Watching the orange, blue and golden colors bounce off canyon walls during the setting sun made heaven seem at your feet. In the spring of 2009, I traveled to one of the largest known National Parks here in Texas. Big Bend, located in west Texas, is a great place to bring your family or friends. My family and I participated in all kind of activities, including hiking, biking, trail riding and rock climbing; it is truly my favorite place to travel. The weather was fairly comfortable ranging in the high 80s, and the nights were cool enough to wear a jacket and pants. The cool nights in Big Bend were spectacular with millions of stars crowding the evening sky. Looking at it in awe, I cherished the beauty I knew I couldn't find in the city. We were fortunate to get bungalows that were a few miles down the road to the park; however, we were told to always take a vehicle since the park is over 800,000 acres. While driving, we caught glimpses of the various wildlife in the park, including deer, road runners, coyotes, mountain lions, and many other birds, and insects. http://www.nps.gov/bibe/planyourvisit/things2do.htm
One of my favorite memories of Big Bend was being in two different countries at once at the Rio Grande River at Santa Elena. There was a serious drought in the year of 2009 and some areas of the Rio Grande were low, we could jump from one side to the other and say that we were in either Mexico or the United States.During one daring experience, I stood underneath a massive rock. Grapevine Trail is a hiking trail that leads to a boulder that has been wedged between two canyon walls. The trail acquired its name from the vines that once covered the area; however, the increase in tourism wore the grapevines away. Another fun adventure in Big Bend was horse riding to a place called Pride Rock. This rock resembles a scene from the well known Disney Movie The Lion King, which happens to be my favorite Disney movie. The trail was 3 hours long and we had dinner at the top of a canyon and watched the sun set on the horizon.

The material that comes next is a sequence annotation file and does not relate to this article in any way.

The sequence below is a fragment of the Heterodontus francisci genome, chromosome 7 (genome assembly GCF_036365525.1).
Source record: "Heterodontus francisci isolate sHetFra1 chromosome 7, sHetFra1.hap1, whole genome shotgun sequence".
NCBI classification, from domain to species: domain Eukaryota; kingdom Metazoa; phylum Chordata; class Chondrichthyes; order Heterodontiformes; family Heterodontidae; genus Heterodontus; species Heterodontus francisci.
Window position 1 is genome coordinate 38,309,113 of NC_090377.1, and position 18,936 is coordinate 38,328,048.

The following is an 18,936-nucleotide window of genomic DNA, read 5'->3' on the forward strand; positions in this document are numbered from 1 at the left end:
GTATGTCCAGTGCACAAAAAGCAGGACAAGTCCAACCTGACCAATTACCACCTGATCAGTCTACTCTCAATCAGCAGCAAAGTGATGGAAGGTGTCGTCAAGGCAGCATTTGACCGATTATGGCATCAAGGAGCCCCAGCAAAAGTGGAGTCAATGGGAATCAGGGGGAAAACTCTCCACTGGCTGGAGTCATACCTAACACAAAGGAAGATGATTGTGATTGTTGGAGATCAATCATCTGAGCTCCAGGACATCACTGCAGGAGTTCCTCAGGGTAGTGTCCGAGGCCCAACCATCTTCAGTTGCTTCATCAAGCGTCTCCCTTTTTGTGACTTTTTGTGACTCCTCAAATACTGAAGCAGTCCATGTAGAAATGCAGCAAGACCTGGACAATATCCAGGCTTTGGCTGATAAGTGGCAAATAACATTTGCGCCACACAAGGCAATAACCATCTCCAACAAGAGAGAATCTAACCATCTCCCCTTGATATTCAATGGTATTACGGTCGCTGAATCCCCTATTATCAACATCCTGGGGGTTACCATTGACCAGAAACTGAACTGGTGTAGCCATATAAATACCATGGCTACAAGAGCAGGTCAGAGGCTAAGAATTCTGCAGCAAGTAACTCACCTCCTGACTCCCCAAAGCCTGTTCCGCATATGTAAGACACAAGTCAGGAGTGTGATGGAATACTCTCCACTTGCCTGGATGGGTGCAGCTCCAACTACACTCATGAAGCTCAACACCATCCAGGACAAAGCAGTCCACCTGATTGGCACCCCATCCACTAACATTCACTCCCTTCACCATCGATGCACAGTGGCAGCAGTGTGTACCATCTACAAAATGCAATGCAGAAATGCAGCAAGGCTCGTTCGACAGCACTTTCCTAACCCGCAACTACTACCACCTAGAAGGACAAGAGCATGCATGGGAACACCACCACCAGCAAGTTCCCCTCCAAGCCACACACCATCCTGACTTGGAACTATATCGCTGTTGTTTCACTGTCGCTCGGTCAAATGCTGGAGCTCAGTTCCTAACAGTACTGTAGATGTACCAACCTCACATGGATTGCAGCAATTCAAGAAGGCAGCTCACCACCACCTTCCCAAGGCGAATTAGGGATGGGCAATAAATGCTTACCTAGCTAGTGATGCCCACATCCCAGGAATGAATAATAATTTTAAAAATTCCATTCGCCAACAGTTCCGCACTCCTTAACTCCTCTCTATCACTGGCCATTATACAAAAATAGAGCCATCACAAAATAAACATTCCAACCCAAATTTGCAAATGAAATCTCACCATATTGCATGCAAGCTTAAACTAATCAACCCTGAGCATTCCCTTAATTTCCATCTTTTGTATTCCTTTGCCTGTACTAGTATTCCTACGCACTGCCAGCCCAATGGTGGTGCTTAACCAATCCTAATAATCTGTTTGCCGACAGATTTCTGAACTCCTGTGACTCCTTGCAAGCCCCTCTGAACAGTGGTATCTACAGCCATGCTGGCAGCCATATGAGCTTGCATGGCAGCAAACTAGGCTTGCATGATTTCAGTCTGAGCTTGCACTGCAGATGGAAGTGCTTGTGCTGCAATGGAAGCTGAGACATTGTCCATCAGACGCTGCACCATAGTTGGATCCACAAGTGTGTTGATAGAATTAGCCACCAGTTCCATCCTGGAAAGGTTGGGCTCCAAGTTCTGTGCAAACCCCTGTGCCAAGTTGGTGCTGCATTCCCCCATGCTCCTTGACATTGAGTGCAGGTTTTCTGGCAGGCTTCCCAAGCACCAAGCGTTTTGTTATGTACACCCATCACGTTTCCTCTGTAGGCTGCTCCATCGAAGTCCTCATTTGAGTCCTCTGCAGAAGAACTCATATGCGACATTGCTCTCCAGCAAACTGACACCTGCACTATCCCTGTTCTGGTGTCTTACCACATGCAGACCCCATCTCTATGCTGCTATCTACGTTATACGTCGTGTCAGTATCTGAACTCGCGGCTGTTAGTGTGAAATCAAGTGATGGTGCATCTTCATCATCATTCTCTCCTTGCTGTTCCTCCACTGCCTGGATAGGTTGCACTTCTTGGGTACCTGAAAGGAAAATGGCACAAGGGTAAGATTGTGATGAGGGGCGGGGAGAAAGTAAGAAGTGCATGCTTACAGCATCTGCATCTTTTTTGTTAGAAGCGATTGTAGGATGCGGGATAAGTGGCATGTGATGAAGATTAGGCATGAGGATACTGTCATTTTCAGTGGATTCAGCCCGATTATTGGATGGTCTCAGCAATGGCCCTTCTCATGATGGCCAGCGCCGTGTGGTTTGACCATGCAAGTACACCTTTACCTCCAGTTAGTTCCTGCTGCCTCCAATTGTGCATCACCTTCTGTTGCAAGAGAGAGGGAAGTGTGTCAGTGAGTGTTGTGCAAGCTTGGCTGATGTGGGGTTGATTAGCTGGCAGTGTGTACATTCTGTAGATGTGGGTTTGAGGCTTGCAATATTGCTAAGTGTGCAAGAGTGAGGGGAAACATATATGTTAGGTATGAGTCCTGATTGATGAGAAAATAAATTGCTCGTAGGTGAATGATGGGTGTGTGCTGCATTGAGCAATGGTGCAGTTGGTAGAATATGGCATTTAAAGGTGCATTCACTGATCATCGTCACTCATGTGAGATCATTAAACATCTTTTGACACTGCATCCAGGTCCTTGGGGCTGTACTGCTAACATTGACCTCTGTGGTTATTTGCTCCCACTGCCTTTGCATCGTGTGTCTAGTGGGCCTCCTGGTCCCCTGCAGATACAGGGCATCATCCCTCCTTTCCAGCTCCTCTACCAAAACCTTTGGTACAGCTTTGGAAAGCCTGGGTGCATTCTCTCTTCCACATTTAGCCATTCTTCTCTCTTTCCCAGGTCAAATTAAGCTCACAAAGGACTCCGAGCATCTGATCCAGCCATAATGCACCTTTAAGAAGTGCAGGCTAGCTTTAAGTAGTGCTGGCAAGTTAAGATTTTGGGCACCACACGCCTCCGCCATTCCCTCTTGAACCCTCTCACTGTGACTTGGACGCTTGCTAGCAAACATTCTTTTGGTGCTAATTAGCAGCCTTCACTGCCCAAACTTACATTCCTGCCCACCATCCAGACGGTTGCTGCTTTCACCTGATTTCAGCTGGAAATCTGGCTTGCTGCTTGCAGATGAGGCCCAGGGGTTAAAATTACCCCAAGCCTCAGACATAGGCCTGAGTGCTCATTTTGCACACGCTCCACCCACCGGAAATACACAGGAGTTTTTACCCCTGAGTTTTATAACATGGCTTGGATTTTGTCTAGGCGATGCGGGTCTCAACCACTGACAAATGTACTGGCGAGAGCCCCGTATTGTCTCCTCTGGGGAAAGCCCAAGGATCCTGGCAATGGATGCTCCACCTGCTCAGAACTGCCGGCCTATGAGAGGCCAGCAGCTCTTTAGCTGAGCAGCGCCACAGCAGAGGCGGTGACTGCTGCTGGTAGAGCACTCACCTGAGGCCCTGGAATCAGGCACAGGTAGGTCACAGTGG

Windows Mountain, Chisos Basin
One of my sad, but memorable events that occurred on my trip in Big Bend was spreading my maternal grandpa’s ashes at the Windows Mountain at Chisos Basin. It is a valley that is very phenomenal in the evenings. The sun seems to set in the middle of these two ridges and the valley floor lights up with spectacular colors. My grandpa loved to bring his camper to Big Bend and spend a week in the park during spring break. He would take my grandma with him in the afternoons and they would sit in the center of the two mountains, where they remained till dark. I was happy to see his ashes spread in a place he will always remember.
Green Gulch Trail
In the past, Native Americans and Mexicans passed through Big Bend in search of gold, silver, and fertile lands. There is still evidence on canyon walls of their stories and you can drive your car along portions of the
Comanche Trail, the same route that Comanche warriors once traveled on raids into Mexico.There were also mines in the Chisos Mountains, and according to legend, the cave that looks like a little house is haunted by the ghost of the Indian slave who guarded the mines. It’s called the Watchman's House off of Green Gulch Trail. Big Bend National Parks offers tourists the blissful, rocky landscape of west Texas and trails leading to a place of escape. http://www.nps.gov/bibe/index.htm